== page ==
Christmas Music for Easter?

As we anticipate Easter Sunday, we reflect on what is to come! That is, God revealing the restoration through God’s interaction with humanity which takes place in the work and person of Jesus Christ.    

On this week, I love to listen to one of my favorite works, Handel’s Messiah. The melodic line Handel offered within the Arioso: Comfort Ye paints a picture of proclaimed hope, sung as a trumpet would sound a notification of preparedness. Perhaps a cry of anticipations to the reconciliation and celebration to come in resurrection!    

This portion of Handel’s Messiah is based on Isaiah and is traditionally sung during the season of Advent. However, when we look at the History of Isaiah, we find the story of Judah’s exile. Exile in this narrative is kind of like a trans-formative tunnel. The Judaists go into the tunnel and Jews come out of the tunnel and return to their land.    

For instance, before the exile, when worship took place, it did so within the Temple. Though the Temple was rebuilt upon return to the Promised Land, the average practitioner of faith finds the Synagogue as the primary place of worship. The change happened within the tunnel of exile.        

Another idea , the development of an understanding of the Messiah, happens during this time of exile. Second Samuel 7:11b-14a is interpreted through exile to anticipate Israel’s Messiah. It reads:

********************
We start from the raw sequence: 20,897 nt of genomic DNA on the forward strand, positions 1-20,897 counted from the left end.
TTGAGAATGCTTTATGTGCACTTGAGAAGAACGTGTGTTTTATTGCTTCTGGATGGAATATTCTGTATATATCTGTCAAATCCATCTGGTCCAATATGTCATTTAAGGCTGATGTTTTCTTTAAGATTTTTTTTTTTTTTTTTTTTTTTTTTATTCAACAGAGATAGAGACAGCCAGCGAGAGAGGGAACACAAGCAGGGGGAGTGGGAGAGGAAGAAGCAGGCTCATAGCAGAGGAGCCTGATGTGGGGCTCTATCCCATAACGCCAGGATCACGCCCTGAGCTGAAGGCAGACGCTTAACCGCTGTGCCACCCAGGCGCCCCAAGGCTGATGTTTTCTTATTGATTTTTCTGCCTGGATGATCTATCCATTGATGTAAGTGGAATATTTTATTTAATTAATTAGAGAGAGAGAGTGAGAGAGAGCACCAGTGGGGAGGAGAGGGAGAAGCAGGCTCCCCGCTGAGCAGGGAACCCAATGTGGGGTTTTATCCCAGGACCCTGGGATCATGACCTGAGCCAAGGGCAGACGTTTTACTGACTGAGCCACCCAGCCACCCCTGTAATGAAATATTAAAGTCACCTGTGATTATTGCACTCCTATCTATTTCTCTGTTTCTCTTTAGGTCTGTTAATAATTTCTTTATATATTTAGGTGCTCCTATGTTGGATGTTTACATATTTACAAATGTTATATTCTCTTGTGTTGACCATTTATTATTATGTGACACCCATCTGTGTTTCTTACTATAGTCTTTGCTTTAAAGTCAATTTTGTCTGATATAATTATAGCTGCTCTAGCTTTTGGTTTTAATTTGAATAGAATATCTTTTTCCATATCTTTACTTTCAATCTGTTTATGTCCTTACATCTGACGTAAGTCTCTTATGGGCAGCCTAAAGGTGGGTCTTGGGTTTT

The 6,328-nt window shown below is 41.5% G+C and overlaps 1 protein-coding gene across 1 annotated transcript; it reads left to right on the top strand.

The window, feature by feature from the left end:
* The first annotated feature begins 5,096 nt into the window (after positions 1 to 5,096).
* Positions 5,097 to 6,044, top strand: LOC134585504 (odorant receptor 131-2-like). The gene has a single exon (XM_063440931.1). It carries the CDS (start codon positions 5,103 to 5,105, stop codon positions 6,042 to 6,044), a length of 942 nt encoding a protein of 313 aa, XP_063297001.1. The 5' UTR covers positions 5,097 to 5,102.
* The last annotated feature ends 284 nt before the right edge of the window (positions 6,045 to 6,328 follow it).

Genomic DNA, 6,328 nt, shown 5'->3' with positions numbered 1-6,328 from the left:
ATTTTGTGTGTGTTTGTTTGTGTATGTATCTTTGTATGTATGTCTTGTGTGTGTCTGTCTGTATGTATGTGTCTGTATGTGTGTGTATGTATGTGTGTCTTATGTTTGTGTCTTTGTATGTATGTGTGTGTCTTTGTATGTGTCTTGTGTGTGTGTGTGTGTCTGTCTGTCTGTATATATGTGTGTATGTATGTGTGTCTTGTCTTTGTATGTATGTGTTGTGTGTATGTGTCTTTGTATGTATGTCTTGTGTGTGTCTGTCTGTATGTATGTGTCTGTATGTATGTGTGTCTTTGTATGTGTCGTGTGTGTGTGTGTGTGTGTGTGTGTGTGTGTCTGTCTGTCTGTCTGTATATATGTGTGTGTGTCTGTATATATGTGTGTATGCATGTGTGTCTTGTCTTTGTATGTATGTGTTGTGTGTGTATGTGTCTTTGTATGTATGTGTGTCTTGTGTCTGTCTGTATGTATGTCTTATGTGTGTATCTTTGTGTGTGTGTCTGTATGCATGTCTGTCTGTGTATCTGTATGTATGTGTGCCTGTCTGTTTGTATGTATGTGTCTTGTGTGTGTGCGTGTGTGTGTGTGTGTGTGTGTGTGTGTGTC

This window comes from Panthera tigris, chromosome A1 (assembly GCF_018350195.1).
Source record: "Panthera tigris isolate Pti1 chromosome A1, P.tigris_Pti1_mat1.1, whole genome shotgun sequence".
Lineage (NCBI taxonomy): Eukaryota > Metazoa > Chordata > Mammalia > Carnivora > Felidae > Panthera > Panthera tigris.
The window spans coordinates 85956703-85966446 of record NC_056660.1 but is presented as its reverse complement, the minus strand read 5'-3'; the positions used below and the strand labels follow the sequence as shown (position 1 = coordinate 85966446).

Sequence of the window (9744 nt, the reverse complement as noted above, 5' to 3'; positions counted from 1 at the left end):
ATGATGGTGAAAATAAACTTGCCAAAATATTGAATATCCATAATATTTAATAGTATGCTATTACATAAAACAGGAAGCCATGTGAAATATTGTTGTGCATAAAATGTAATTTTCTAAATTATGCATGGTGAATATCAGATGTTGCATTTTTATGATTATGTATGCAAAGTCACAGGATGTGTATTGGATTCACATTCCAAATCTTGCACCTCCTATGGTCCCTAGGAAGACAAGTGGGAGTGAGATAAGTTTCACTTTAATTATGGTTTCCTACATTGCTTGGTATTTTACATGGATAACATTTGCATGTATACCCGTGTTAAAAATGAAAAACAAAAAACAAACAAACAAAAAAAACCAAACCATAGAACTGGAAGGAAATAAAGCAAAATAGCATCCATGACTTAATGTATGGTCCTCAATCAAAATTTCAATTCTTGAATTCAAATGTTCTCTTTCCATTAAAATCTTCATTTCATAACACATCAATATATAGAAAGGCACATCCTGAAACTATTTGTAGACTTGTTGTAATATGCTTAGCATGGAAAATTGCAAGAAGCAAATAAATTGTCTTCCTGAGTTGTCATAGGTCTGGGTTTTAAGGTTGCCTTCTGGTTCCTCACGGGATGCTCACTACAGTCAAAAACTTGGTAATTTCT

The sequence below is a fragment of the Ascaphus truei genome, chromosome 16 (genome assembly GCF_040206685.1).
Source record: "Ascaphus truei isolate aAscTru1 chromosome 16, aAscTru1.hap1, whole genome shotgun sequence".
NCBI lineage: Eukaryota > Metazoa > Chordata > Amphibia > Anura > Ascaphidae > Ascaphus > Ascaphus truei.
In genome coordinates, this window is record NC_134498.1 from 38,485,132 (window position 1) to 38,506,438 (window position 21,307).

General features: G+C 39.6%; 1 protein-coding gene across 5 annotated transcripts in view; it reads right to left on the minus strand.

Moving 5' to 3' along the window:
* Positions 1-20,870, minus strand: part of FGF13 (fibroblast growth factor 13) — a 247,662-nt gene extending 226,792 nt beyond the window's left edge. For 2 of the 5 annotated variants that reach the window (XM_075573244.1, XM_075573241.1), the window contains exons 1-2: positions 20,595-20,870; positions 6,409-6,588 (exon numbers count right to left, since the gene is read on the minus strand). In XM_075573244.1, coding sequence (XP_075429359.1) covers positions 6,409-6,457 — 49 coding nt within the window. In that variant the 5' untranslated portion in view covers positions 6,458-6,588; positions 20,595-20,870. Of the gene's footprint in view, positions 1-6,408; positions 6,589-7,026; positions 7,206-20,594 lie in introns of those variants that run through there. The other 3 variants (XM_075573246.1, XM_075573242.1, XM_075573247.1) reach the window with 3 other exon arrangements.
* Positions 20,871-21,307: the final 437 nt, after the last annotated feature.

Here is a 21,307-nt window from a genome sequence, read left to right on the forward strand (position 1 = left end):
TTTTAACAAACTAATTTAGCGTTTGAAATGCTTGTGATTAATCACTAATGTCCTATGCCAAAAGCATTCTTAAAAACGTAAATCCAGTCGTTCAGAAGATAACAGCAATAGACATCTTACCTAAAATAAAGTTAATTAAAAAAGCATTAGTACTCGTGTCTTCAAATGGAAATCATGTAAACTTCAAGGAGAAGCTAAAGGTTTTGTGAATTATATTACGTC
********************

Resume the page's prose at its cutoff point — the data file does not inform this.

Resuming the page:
“‘The Lord declares to you that the Lord himself will establish a house for you: When your days are over and you rest with your ancestors, I will raise up your offspring to succeed you, your own flesh and blood, and I will establish his kingdom.He is the one who will build a house for my Name, and I will establish the throne of his kingdom forever. I will be his father, and he will be my son.'” 

The new interpretation, for us, speaks to the Christian faith identifying Jesus as the Messiah.  It is within this thought; we find the lyrics in which Handel utilizes, proclaiming the coming of the Messiah who will reconcile the disconnected back into the established order. You can hear this concept painted through the intricate melisma within the phrases of work that the Messiah will do in “exalting the valleys”. The resolution of the Messiah’s action of smoothing the ruff and reconciling the crooked straight can be heard within the sustained notes as well as the resolution within the composition. Surely this anticipates resurrection!  

As we prepare our hearts for Easter Sunday let us recall the Scripture of Isaiah and look forward to celebrating the promised resurrection that offers reconciliation. And if you have a chance, listen to Handel’s Messiah Part 1, No. 2-4 followed by Part 2, No. 23-31!

Comfort ye, comfort ye my people, saith your God. Speak ye comfortably to Jerusalem, and cry unto her, that her warfare is accomplished, that her iniquity is pardoned. The voice of him that crieth in the wilderness, Prepare ye the way of the Lord, make straight in the desert a highway for our God. Every valley shall be exalted, and every mountain and hill made low, the crooked straight, and the rough places plain. 

Chase Burns,  Youth Minister